The Chinese stock market is in the grip of a full-fledged mania, with valuations incongruously soaring at a time when the economy is slowing and corporate profits are shrinking. Yet billions of dollars in additional foreign capital would be flooding into mainland Chinese equities if global index provider MSCI Inc. had added them to its benchmark emerging markets index.
When MSCI decided last week that China’s A shares – domestic equities denominated in yuan – aren’t yet ready to play on the world stage, there ought to have been sighs of relief from money managers everywhere. MSCI itself estimates their eventual inclusion could pump another $400-billion (U.S.) into Chinese equities.
“A lot of people dodged a bullet, in the sense that they’re not encouraged or forced to allocate into China at a time when it’s not very wise,” said Patrick Chovanec, chief strategist at Silvercrest Asset Management Group in New York and a former associate professor at Tsinghua University in Beijing. “If it turns into a repeat of 2007 when the market fell by 70 per cent, I don’t think there would be a lot of people thanking MSCI.”
Chinese authorities have welcomed the stock market boom, making it easy for small investors to rack up margin debt and using the tame media to explain why sky-high valuations make sense, even when they clearly don’t.
Why the official Communist fervour for this most capitalist of asset classes? Floating equity in a hot market is a low-cost way for property, financial and other profit-challenged companies to reduce massive debts and refinance operations. Initial public offerings have shattered records. And investor demand is so strong that some Chinese companies are delisting in the U.S., where they can’t get on investors’ radar, and floating new issues in their home market.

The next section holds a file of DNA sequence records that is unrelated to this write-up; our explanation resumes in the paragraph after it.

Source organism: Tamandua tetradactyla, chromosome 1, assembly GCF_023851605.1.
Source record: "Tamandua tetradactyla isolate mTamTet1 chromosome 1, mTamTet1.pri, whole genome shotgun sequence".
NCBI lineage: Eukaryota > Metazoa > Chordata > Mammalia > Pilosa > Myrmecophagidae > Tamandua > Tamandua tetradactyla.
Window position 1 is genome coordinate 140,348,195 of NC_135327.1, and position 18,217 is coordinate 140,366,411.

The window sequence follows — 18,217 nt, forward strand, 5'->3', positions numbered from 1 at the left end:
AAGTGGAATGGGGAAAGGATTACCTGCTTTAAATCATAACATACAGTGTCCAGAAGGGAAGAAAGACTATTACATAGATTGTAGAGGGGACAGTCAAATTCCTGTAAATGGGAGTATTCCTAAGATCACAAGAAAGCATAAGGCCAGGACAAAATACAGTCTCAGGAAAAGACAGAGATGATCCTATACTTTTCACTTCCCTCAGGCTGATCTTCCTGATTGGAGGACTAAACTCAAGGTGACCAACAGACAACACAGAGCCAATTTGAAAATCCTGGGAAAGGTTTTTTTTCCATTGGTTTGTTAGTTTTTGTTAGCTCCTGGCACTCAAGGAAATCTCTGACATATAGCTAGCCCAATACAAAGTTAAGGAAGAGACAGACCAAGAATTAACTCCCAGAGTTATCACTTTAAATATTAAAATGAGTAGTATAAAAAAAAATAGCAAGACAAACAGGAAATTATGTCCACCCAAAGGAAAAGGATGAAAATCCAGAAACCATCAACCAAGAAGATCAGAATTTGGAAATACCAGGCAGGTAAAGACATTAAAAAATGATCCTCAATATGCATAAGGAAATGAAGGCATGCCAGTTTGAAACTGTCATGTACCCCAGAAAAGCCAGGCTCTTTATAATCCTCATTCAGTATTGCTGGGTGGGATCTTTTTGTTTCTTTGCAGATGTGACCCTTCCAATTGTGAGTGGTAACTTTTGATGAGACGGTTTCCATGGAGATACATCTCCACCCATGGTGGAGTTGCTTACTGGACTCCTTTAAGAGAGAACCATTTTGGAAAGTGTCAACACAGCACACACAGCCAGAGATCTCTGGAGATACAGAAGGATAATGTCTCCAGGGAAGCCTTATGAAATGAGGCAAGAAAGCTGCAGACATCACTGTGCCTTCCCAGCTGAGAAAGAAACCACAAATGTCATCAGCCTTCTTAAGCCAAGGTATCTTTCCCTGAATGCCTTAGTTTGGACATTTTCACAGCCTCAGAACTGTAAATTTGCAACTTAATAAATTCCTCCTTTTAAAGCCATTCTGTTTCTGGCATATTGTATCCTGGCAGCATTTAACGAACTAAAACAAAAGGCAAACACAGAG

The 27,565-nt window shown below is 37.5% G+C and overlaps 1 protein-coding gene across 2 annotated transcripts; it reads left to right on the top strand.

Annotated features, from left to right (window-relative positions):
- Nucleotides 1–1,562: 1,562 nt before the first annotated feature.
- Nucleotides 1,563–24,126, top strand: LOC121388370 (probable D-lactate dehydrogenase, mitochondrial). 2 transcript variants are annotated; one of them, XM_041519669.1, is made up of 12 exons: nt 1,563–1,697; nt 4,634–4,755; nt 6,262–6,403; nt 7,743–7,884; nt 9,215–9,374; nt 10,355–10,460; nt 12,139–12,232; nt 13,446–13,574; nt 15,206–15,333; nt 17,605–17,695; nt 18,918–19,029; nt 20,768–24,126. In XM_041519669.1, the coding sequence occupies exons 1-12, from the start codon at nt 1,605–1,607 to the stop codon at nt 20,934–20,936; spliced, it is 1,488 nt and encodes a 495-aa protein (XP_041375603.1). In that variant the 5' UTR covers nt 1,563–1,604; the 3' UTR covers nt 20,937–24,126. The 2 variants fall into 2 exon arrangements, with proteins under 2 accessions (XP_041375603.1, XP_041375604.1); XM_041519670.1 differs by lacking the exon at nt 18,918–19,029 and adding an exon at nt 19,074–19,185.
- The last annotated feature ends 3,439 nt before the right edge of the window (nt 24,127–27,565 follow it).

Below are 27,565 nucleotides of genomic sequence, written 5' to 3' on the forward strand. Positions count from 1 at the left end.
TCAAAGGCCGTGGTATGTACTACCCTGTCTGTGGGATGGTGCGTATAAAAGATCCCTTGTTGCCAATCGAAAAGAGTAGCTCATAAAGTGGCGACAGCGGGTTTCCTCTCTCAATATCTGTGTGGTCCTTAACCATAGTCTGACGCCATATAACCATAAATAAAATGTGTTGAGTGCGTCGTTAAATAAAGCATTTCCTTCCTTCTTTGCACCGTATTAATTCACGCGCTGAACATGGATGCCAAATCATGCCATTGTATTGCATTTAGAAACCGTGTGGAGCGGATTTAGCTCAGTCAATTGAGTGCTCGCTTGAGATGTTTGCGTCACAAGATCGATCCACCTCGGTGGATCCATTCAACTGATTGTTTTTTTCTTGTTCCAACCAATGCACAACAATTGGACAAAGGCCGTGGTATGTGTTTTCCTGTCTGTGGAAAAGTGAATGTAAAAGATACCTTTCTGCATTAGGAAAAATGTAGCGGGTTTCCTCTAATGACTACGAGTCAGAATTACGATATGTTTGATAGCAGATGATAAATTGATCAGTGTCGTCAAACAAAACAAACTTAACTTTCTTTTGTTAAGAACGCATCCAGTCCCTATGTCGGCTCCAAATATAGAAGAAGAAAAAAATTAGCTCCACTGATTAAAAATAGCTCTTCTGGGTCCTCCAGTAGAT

But the Chinese have reached the point “where they have basically fed the dragon, and now it may be out of their control,” said Ruchir Sharma, head of emerging markets and global macro at Morgan Stanley Investment Management in New York.
One measure of this is the huge volume of margin lending to buy shares. On an adjusted basis, margin debt now exceeds 8 per cent of the Chinese market cap. That compares with a U.S. level of 2.5 per cent, which, incidentally, is about the size it reached at the peak of the Internet bubble in 2000.
“Some of the statistics are absolutely crazy,” Mr. Sharma said in an interview from Athens. “All the sociological signs of a complete mania are there. The daily trading volume [on China’s two main exchanges] exceeds the rest of the world combined on some days.”
Another sign of deep bubble trouble: “When you have four million retail investors who are opening accounts every week,” Mr. Sharma said in an interview from Athens. “And I’m told something like a third of them don’t even have a high school diploma.”
MSCI, which isn’t concerned with extended valuations or other market excesses, couched its index decision in the most diplomatic of language. The index provider noted that “although institutional investors are eager to invest in China, a few more improvements must be made before they will consider the market to be sufficiently accessible.”
It laid out a clear blueprint of what Chinese authorities must do to gain admission – from full currency convertibility and greater transparency to the removal of impediments to moving freely in and out of positions. And it provided a timeline, noting that it will review the country’s status again by 2017.
Adding yuan-denominated equities to the index is “a very weighty decision,” said David Riedel, an emerging markets veteran who was part of an industry group that last year considered whether to downgrade Argentina and upgrade China.
“They have one chance to use this as a stick to encourage reform,” said Mr. Riedel, president of Riedel Research Group, which delves deeply into Chinese and other emerging market equities.
China tub-thumpers have taken MSCI’s measured approach as a signal that the biggest emerging market of them all will finally be included in the widely tracked global index. But Chinese stocks listed in Hong Kong already account for a whopping 25.3 per cent of the index. South Korea ranks second with 14.6 per cent.
When MSCI was debating the merits of including China’s A shares in its benchmark index, Mr. Chovanec commented that this “would be the best argument against passive investing that I could think of.”
In the end, the index provider put the issue on the back burner. But the current manic state of the Chinese market still makes a good argument for exercising independent judgment.